If you’ve never had homemade vanilla bean ice cream before, I must inform you: you have not lived. Ok, maybe you’ve lived little–but not to the potential that you COULD be living. I’ve had a few disasters in the kitchen: marshmallows-check. Pumpkin ice cream- check. Brown rice -check–and hey, don’t judge!
That pumpkin ice cream kept me away from my ice cream maker for a while. But, after a few very successful batches, I started exploring more with ice cream recipes. I even made Pinkberry-style frozen yogurt. But the clincher? Well, this vanilla bean ice cream, which quite frankly is the best vanilla ice cream I have ever tasted. I was a little hesitant about making such a proclamation about a recipe from an instruction booklet for an appliance, but it’s true. It’s true! I’m usually much more of a chocolate fan, but my curiosity led me to whole vanilla beans–and their possibilities. The first time I made this ice cream was, naturally, this summer. Not that it really makes a difference when you live in San Francisco: parka in the summer, parka in the winter. It was, in a word, incredible. Nothing like any old vanilla ice cream. Flecked with real vanilla bean seeds, this custard-based ice cream hardly got any freezer burn–even after several days in the coldest part of my freezer.
The texture of the ice cream was very much reminiscent of custard–silky, smooth, and infused with the most intoxicating vanilla fragrance. I hadn’t specifically waited to make it again, but a celebratory dessert idea led to it. Initially, I had envisioned this ice cream being only an accent to a stellar focal point (I’ll tell you about it next week…hint, hint.). But when it came out of the ice cream maker, still so creamy and melty to the touch, well, it seemed that it had stolen the show. We certainly enjoyed the complete dish, but this ice cream made an even stronger impression on me. I apologize for not sharing it with you sooner. And despite it being winter and all, I urge you to make a batch, and maybe drizzle it with some smoky, hot chocolate sauce.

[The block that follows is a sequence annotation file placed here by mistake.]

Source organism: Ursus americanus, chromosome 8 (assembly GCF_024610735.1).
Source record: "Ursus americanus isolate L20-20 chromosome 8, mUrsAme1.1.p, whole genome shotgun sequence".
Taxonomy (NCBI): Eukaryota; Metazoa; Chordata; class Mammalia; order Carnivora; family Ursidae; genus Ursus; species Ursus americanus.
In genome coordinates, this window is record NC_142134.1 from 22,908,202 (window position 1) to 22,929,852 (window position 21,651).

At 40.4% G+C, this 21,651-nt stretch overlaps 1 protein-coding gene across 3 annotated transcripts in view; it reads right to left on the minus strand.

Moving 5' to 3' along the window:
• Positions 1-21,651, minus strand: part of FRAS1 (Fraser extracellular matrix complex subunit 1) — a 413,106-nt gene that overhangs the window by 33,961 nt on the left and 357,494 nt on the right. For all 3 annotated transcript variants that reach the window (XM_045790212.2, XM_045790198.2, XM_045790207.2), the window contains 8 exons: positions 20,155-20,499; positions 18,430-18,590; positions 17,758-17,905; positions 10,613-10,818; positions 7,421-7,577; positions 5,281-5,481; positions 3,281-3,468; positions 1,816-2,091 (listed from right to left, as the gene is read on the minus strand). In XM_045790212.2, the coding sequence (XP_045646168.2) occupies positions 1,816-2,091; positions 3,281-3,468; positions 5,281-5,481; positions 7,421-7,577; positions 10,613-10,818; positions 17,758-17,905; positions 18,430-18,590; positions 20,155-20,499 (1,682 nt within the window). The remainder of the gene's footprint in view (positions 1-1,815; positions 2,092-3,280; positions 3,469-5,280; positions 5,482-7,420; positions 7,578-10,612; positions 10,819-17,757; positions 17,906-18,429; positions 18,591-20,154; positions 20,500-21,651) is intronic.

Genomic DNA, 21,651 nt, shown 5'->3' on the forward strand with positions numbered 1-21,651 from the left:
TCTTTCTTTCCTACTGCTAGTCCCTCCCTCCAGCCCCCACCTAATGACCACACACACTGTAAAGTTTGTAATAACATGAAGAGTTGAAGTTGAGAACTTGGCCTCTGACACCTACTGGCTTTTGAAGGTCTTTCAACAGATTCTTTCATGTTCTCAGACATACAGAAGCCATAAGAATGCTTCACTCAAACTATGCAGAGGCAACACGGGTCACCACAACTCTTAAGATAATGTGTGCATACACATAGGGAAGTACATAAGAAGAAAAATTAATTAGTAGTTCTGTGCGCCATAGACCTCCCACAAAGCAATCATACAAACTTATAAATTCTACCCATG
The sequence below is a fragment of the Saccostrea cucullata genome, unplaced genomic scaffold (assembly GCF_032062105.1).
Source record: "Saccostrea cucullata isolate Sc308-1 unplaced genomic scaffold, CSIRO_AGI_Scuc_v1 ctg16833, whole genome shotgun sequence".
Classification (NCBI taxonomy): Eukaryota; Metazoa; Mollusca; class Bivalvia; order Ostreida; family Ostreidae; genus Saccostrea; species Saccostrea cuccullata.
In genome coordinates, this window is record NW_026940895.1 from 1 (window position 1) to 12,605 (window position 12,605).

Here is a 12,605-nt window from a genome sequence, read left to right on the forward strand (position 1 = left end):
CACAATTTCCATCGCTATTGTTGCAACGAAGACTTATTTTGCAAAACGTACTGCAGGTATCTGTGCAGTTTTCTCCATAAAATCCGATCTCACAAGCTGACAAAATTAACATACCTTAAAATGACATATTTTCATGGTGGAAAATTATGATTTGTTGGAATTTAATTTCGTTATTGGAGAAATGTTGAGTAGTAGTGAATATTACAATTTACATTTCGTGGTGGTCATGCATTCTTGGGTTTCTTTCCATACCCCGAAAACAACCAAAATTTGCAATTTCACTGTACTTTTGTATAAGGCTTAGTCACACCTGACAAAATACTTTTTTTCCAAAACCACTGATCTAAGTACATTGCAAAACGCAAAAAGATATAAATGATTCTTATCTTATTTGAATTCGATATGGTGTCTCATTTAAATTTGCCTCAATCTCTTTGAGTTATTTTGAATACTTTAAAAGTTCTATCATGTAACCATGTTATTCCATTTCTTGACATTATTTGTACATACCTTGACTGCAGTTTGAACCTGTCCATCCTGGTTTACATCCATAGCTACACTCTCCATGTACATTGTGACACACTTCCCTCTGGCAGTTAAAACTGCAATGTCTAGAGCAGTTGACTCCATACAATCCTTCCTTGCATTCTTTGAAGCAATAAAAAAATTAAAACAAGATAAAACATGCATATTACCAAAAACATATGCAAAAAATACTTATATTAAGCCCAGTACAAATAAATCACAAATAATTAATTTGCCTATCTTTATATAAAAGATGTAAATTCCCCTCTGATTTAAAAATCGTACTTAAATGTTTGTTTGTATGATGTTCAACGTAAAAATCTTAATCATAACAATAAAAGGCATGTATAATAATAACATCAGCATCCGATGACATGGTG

Vanilla Bean Ice Cream
recipe via the Cuisinart Ice Cream maker recipe booklet
1 1/2 cup of milk (whole or 2%)
1 1/2 cup of heavy cream
1 whole vanilla bean
2 large egg yolks
3 large eggs
3/4 cup of sugar
1. Combine the milk and cream in a medium pot. Cut the vanilla bean in half and scrape the tiny seeds into the mixture. Place the pod itself in the pot as well.
2. Bring the mixture to a slow boil over medium heat, and stir to distribute the seeds.
3. Once the mixture comes to a slow boil, reduce the heat and simmer for about 30 minutes, stirring every once in a while. Remove from heat, but keep the burner on low.
4. In a medium bowl, combine the egg yolks, eggs and sugar. Whisk using a hand blender on medium speed for about 1-2 minutes (or until the mixture is pale yellow and smooth).
5. Use a spoon to remove the vanilla bean pod from the cream/milk and pour out about 1 cup of it into a measuring cup.
6. With the mixer at low speed, beat in one cup of the reserved hot mixture into the egg mixture in a slow and steady stream.
7. Once combined, pour the egg-cream mixture back into the pot and return to the warm burner, stirring until the mixture coats the back of a spoon.
8. Pour the custard into a bowl, cover with a sheet of plastic wrap (place it directly over the custard) and refrigerate until completely chilled.
9. Once the custard is completely chilled, make the ice cream according to your ice cream maker’s instructions (I have a Cuisinart, as you can guess)
Musical Pairings: Beck – Sea Change + Vanilla Bean Ice Cream
The word vanilla is sometimes used to refer to something in its simplest form, to suggest something is bland, and/or something is without frills or kink. But there is nothing bland or simple about the vanilla bean ice cream recipe Kasey is sharing over on eating/sf today. Indeed, the use of quality ingredients such as pure vanilla bean means that this focused recipe offers clean, pure flavor that will leave you cleaning the last bits of ice cream out of the bowl. Similarly, in the realm of Beck’s discography, there can be no question that Sea Change would be Beck’s “vanilla” record. Sure there are flourishes of string arrangements, light keyboards, pedal steel, and the occasional twirping/revving electronic noise presumably brought by producer Nigel Godrich (who produced all of Radiohead’s best records), but the real focus of Sea Change is Beck’s songwriting, voice and frequently an acoustic guitar. And by keeping it simple and focusing on straight-forward song-writing and instrumentation, Beck recorded one of his most critically-acclaimed records to date (his best alongside Odelay anyways). Continue to Musical Pairings‘ home. –Matthew